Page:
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Christian responses to environmental concerns

The National Council of Churches
and various inter-faith groups

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Sponsored link.

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The National Council of Churches of Christ in the USA (NCC),

The NCC is the leading force within the ecumenical movement of Christianity in the U.S. It is an organization consisting of Anglican, Orthodox, mainline Protestant and liberal Protestant denominations in the USA. Conservative Protestant faith groups generally are members of the National Association of Evangelicals (NAE). The NCC is fraternally related to the World Council of Churches.

Among the NCC’s contributions is extensive work on environmental, peace and social justice issues. Its eco-justice programs include biodiversity, climate and energy, consumerism, green buildings, land, and water.  As of 2007-MAR, current eco-justice programs include:

bulletPromotion of Earth Day Sunday. This:

"Includes background information, sermon starters, ideas for youth and adult study, suggestions for individual and congregational action, sample liturgies, and a bulletin insert, as well as an opportunity to engage your elected officials concerning the farm bill."

bulletAn eco-justice sermon writing contest.
bulletA report describing how churches can save money and protect the environment.
bulletPromoting a series of Adamah (Hebrew for Earth) congregations who take on environmental challenges.
bulletPromoting the "Step It Up 2007" demonstrations. This is a U.S. - wide attempt to pressure congress into cutting carbon usage by 80% by 2050.
bulletAdvertising upcoming events that promote eco-justice. 1

A number of NCC-affiliated denominations  provide have "social and environmental justice e-advocacy tools or action networks."

bulletPresbyterian Church (USA) Legislative Action Center
bulletELCA (Evangelical Lutheran Church in America) Advocacy
bullet UCC (United Church of Christ) Take Action
bulletUM Power (United Methodist) Action Center
bulletEpiscopal Public Policy Network 2

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Interfaith activity:

The Interfaith Climate and Energy Campaign, sponsored by a collaboration of the NCC, the Coalition on the Environment and Jewish Life commissioned a document "The Cry of Creation: A Call for Climate Justice." It was published by Earth Ministry in 2003-OCT. It documents how climate change and global warming are a threat to all people and all creation. 3 Some of the points raised by the document are:

bulletGlobal climate change is not about economic theory, political platforms, partisan advantage or interest group pressures. It is about the future of God’s creation and the one human family.
bulletWe have a moral obligation to Third World nations who have toiled and have polluted and depleted their own resources to feed our consumption.
bulletAction to mitigate global climate change must be built upon a foundation of social and economic justice that does not put the poor at greater risk, or place disproportionate and unfair burdens on developing nations.
bulletIf we are to reduce energy consumption in a way that preserves the best parts of industrial civilization, we have to start now. Now, while we are still sufficiently energy-rich and material-rich to afford the high cost of technological development and to buy time for the changes we need in public attitudes towards energy use.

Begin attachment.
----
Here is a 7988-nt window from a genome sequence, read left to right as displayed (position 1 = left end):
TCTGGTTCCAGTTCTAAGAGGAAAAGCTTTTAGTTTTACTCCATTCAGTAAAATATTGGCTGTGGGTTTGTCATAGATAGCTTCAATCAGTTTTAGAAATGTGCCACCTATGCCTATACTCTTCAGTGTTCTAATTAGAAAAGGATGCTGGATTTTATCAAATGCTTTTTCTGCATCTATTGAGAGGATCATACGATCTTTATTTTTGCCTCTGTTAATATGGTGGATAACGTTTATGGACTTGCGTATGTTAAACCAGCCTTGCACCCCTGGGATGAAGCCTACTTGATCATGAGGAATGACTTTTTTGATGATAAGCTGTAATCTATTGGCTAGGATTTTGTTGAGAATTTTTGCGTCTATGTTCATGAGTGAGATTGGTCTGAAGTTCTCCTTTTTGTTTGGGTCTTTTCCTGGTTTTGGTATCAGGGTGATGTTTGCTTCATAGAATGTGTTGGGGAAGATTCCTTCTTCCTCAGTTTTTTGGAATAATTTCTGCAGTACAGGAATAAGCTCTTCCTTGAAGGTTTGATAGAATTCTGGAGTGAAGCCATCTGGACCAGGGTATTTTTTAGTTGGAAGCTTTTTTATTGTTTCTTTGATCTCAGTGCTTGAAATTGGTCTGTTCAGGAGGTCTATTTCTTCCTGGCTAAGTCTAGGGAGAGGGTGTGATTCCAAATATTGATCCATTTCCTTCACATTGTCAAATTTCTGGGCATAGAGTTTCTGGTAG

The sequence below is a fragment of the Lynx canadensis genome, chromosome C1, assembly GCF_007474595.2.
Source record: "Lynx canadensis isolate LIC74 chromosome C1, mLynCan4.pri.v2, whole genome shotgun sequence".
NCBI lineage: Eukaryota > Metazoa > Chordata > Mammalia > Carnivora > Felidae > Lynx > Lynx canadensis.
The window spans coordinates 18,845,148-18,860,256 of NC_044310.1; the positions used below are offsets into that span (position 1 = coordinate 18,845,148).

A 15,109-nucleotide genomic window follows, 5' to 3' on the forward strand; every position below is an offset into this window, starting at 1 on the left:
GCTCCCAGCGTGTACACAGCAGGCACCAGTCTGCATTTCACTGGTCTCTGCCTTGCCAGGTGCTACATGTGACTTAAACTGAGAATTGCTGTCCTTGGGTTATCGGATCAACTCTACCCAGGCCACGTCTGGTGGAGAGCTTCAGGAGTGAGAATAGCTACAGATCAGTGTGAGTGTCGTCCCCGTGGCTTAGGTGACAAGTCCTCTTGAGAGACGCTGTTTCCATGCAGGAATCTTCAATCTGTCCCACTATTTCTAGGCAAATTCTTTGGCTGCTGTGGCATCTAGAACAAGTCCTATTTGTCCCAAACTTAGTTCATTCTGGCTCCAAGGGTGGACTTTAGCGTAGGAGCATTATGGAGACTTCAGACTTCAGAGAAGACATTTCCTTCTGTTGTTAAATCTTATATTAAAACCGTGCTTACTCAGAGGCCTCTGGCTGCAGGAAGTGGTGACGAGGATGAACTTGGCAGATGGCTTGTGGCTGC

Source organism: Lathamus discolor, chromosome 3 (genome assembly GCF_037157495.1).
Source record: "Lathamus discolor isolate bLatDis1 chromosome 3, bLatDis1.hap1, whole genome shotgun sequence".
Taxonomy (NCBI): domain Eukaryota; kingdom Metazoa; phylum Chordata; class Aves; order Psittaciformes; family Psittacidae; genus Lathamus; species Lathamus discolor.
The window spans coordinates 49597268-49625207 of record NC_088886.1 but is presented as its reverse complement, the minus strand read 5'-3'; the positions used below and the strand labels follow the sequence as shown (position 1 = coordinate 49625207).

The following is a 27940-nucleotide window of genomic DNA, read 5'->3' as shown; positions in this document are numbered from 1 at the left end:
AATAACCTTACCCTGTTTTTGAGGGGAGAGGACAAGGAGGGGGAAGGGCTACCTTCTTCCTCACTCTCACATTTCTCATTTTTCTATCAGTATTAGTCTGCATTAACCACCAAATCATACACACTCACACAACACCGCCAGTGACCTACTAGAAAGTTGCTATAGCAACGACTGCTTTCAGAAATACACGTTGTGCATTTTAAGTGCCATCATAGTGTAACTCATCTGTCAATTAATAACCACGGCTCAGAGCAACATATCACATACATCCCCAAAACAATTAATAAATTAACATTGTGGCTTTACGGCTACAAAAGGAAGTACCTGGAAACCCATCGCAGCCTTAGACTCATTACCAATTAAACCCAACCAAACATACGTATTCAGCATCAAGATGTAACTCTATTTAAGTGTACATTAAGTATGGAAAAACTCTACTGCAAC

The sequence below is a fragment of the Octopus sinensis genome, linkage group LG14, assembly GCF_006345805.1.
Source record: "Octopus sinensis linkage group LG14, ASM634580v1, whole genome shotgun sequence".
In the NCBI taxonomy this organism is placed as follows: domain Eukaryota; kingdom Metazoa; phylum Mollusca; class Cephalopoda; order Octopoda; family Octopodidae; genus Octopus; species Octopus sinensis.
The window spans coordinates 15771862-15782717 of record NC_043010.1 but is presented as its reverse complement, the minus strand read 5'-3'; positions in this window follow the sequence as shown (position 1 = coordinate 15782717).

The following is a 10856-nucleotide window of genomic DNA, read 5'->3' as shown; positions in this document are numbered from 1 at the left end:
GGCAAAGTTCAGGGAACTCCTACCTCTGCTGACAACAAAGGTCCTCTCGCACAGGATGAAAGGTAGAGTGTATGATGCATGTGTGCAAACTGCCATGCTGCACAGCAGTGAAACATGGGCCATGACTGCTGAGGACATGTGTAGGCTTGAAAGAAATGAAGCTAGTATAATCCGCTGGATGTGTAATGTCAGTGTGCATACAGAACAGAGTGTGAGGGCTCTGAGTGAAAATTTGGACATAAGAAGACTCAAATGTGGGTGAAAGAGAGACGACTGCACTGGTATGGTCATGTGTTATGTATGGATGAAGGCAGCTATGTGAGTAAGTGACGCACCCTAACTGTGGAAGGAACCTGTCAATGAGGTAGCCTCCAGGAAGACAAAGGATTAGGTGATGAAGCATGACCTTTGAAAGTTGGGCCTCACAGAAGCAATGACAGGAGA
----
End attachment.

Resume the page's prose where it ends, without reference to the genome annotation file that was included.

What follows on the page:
bulletWe consume far more than we need to of almost everything: Food, space, material goods, and energy. More and more people have to take themselves off the consumption treadmill. However, there are still people who cannot imagine life without low-price gas, cheap imports, and the produce of factory farms.
bulletThe great bulk of buying and the power not to spend is under our control.
bulletLowering consumption would reduce exploitation of children and semi-slave laborers in the Third World countries, and would slow depletion of global resources. It would narrow the gap between the rich and the poor.
bulletConsumerism identifies a lifestyle in which a large number of individuals obtain more than is needed, more than is necessary for fulfillment, and more than Gods Earth can sustain. It is covered by the document Responsible Purchasing by Cassandra Carmichael.  
bulletA scant 20% of the world’s people, most of whom are North Americans, earn 86% of the income, consume 80% of the world’s resources, and create 83% of the world’s waste.
bulletWe have a culture that values marketing more than meaning.
bulletA growing number of religious leaders cite consumerism as the Earth’s greatest problem.
bulletPurchasing responsibility is one very important way to care for the Earth and its inhabitants.

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References used:

The following information sources were used to prepare and update the above essay. The hyperlinks are not necessarily still active today.

  1. "Eco-Justice Programs: Justice for God's planet and God's people," National Council of Churches, at: http://www.nccecojustice.org/
  2. "Activist's Toolbox" and "E-Advocacy," National Council of Churches, at: http://www.nccecojustice.org
  3. Michael Schut & Tanya Marcovna Barnett, "The Cry of Creation: A Call for Climate Justice." Booklet & study guide, Earth Ministry, (2003). Purchase at: http://earthministry.org/ Online at: http://www.protectingcreation.org/ This is a PDF file. You may require software to read it. Software can be obtained free from: 

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Copyright © 2006 by Vladimir Tomek
Original publishing date: 2006-AUG-16
Latest update on: 2006-AUG-27
Author. Vladimir Tomek, with some input from B.A. Robinson

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